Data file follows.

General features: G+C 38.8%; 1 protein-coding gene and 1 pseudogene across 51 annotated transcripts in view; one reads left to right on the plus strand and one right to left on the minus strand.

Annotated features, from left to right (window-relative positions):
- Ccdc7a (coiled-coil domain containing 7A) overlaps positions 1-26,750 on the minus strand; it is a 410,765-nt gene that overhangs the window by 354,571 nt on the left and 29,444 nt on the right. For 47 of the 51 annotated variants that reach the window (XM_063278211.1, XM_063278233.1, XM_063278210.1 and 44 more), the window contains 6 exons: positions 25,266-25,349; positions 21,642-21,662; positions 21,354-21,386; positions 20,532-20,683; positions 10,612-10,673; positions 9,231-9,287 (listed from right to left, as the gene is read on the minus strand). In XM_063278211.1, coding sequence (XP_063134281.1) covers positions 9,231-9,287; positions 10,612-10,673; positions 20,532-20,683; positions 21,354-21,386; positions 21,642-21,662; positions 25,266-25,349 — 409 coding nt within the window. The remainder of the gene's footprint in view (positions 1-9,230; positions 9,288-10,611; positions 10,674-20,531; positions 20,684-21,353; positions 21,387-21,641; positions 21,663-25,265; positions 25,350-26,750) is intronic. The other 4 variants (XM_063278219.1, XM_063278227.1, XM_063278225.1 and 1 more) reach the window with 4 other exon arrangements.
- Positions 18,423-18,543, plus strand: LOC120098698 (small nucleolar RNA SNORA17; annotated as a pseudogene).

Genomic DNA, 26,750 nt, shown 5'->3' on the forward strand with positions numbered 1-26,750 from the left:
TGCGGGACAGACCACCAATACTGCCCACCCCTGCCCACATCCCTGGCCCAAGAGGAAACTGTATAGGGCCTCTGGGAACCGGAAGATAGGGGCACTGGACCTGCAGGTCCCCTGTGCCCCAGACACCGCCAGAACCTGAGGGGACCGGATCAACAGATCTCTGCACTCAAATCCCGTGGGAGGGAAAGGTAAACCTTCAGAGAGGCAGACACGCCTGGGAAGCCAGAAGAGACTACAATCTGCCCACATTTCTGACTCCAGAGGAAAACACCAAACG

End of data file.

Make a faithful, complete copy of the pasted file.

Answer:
General features: G+C 38.8%; 1 protein-coding gene and 1 pseudogene across 51 annotated transcripts in view; one reads left to right on the plus strand and one right to left on the minus strand.

Annotated features, from left to right (window-relative positions):
- Ccdc7a (coiled-coil domain containing 7A) overlaps positions 1-26,750 on the minus strand; it is a 410,765-nt gene that overhangs the window by 354,571 nt on the left and 29,444 nt on the right. For 47 of the 51 annotated variants that reach the window (XM_063278211.1, XM_063278233.1, XM_063278210.1 and 44 more), the window contains 6 exons: positions 25,266-25,349; positions 21,642-21,662; positions 21,354-21,386; positions 20,532-20,683; positions 10,612-10,673; positions 9,231-9,287 (listed from right to left, as the gene is read on the minus strand). In XM_063278211.1, coding sequence (XP_063134281.1) covers positions 9,231-9,287; positions 10,612-10,673; positions 20,532-20,683; positions 21,354-21,386; positions 21,642-21,662; positions 25,266-25,349 — 409 coding nt within the window. The remainder of the gene's footprint in view (positions 1-9,230; positions 9,288-10,611; positions 10,674-20,531; positions 20,684-21,353; positions 21,387-21,641; positions 21,663-25,265; positions 25,350-26,750) is intronic. The other 4 variants (XM_063278219.1, XM_063278227.1, XM_063278225.1 and 1 more) reach the window with 4 other exon arrangements.
- Positions 18,423-18,543, plus strand: LOC120098698 (small nucleolar RNA SNORA17; annotated as a pseudogene).

Genomic DNA, 26,750 nt, shown 5'->3' on the forward strand with positions numbered 1-26,750 from the left:
TGCGGGACAGACCACCAATACTGCCCACCCCTGCCCACATCCCTGGCCCAAGAGGAAACTGTATAGGGCCTCTGGGAACCGGAAGATAGGGGCACTGGACCTGCAGGTCCCCTGTGCCCCAGACACCGCCAGAACCTGAGGGGACCGGATCAACAGATCTCTGCACTCAAATCCCGTGGGAGGGAAAGGTAAACCTTCAGAGAGGCAGACACGCCTGGGAAGCCAGAAGAGACTACAATCTGCCCACATTTCTGACTCCAGAGGAAAACACCAAACG